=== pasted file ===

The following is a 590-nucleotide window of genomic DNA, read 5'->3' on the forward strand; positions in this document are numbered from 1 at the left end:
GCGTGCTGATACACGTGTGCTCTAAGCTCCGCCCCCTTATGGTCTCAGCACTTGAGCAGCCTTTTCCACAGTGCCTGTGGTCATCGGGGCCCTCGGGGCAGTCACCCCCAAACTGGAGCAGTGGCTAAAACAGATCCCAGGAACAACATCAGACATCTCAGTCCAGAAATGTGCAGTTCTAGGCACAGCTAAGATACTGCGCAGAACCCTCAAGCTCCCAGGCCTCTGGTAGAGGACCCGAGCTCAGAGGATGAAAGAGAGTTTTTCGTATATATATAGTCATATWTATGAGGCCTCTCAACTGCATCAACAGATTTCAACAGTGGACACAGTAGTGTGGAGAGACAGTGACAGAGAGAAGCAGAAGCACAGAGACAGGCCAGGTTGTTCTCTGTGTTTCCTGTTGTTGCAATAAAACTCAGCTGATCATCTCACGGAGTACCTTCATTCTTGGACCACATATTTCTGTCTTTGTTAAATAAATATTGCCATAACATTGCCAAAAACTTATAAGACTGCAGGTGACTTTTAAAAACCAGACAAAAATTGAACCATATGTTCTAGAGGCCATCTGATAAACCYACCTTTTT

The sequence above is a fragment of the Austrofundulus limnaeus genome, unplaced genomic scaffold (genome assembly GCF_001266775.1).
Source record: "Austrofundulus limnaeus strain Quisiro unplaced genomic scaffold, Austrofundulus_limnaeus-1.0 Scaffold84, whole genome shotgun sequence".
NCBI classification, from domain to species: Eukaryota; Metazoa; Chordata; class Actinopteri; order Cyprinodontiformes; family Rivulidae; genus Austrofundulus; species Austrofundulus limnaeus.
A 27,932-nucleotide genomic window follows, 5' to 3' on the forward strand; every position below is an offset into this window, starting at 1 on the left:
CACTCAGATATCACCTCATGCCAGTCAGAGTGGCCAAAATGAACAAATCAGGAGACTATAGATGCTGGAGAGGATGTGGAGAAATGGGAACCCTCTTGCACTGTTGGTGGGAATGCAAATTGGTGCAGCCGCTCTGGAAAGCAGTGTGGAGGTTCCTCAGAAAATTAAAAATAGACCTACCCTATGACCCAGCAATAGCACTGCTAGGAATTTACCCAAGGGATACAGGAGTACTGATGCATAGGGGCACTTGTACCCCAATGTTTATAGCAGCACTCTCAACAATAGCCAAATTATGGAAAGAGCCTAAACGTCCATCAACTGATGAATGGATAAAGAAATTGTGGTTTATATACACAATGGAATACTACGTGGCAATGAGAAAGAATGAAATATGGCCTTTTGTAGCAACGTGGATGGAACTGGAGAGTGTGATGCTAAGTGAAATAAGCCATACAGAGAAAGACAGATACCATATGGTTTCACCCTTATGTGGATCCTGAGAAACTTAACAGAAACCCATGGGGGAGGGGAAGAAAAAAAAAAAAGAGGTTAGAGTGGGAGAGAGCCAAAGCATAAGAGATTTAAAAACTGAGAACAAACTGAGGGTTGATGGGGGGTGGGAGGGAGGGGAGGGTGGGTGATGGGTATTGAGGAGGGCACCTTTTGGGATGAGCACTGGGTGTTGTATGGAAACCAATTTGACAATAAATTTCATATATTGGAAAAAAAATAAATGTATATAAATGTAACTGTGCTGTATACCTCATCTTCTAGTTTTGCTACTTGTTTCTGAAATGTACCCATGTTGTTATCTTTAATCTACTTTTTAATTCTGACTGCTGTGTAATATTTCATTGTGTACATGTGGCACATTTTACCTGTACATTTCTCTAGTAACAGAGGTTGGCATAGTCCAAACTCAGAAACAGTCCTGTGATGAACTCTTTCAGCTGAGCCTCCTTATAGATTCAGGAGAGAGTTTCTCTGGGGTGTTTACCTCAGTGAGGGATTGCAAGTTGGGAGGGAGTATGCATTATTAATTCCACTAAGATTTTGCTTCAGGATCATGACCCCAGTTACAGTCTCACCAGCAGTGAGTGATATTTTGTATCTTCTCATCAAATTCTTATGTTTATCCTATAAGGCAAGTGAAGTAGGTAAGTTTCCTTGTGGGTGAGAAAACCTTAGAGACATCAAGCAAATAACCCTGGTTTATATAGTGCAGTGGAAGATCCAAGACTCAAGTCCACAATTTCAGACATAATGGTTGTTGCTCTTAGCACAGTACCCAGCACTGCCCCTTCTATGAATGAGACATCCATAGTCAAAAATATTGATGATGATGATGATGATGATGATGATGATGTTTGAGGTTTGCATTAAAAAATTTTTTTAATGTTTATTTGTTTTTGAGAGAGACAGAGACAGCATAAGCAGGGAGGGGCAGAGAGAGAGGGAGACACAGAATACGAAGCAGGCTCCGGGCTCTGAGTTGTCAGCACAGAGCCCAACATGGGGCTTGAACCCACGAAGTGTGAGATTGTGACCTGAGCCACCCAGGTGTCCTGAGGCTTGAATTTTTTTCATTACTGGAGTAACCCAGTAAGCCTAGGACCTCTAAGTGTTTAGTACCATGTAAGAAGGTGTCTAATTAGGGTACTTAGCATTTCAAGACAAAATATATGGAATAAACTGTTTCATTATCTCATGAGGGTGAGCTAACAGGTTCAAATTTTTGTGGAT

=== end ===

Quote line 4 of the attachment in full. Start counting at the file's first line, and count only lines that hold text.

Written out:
Source record: "Austrofundulus limnaeus strain Quisiro unplaced genomic scaffold, Austrofundulus_limnaeus-1.0 Scaffold84, whole genome shotgun sequence".